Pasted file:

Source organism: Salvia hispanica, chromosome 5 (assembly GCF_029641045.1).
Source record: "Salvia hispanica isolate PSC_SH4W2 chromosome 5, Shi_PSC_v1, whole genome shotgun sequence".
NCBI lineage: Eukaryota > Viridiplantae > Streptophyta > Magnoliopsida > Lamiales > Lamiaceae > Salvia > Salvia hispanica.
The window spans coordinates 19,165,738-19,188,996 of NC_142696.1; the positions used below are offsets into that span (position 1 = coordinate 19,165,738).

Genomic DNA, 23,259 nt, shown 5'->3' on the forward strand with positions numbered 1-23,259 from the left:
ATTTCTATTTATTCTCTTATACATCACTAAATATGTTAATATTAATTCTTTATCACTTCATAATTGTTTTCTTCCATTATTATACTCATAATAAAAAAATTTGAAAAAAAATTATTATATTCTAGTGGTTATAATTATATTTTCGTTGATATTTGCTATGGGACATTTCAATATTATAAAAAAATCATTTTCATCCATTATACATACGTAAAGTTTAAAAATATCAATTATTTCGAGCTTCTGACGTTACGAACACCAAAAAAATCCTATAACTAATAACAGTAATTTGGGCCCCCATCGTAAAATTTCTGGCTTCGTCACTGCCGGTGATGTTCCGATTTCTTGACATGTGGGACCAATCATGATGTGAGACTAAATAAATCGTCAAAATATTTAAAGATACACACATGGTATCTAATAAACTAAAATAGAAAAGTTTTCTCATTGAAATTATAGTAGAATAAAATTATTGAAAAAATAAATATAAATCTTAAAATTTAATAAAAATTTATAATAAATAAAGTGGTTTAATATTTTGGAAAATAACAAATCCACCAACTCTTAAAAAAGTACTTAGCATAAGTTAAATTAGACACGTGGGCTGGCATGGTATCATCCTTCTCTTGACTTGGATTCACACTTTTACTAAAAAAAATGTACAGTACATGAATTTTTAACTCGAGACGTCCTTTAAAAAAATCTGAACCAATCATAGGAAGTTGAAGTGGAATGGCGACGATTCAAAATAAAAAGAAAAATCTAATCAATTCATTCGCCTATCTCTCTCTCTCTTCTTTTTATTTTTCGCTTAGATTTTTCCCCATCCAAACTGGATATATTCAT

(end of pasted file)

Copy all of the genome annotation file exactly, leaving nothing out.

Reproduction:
Source organism: Salvia hispanica, chromosome 5 (assembly GCF_029641045.1).
Source record: "Salvia hispanica isolate PSC_SH4W2 chromosome 5, Shi_PSC_v1, whole genome shotgun sequence".
NCBI lineage: Eukaryota > Viridiplantae > Streptophyta > Magnoliopsida > Lamiales > Lamiaceae > Salvia > Salvia hispanica.
The window spans coordinates 19,165,738-19,188,996 of NC_142696.1; the positions used below are offsets into that span (position 1 = coordinate 19,165,738).

Genomic DNA, 23,259 nt, shown 5'->3' on the forward strand with positions numbered 1-23,259 from the left:
ATTTCTATTTATTCTCTTATACATCACTAAATATGTTAATATTAATTCTTTATCACTTCATAATTGTTTTCTTCCATTATTATACTCATAATAAAAAAATTTGAAAAAAAATTATTATATTCTAGTGGTTATAATTATATTTTCGTTGATATTTGCTATGGGACATTTCAATATTATAAAAAAATCATTTTCATCCATTATACATACGTAAAGTTTAAAAATATCAATTATTTCGAGCTTCTGACGTTACGAACACCAAAAAAATCCTATAACTAATAACAGTAATTTGGGCCCCCATCGTAAAATTTCTGGCTTCGTCACTGCCGGTGATGTTCCGATTTCTTGACATGTGGGACCAATCATGATGTGAGACTAAATAAATCGTCAAAATATTTAAAGATACACACATGGTATCTAATAAACTAAAATAGAAAAGTTTTCTCATTGAAATTATAGTAGAATAAAATTATTGAAAAAATAAATATAAATCTTAAAATTTAATAAAAATTTATAATAAATAAAGTGGTTTAATATTTTGGAAAATAACAAATCCACCAACTCTTAAAAAAGTACTTAGCATAAGTTAAATTAGACACGTGGGCTGGCATGGTATCATCCTTCTCTTGACTTGGATTCACACTTTTACTAAAAAAAATGTACAGTACATGAATTTTTAACTCGAGACGTCCTTTAAAAAAATCTGAACCAATCATAGGAAGTTGAAGTGGAATGGCGACGATTCAAAATAAAAAGAAAAATCTAATCAATTCATTCGCCTATCTCTCTCTCTCTTCTTTTTATTTTTCGCTTAGATTTTTCCCCATCCAAACTGGATATATTCAT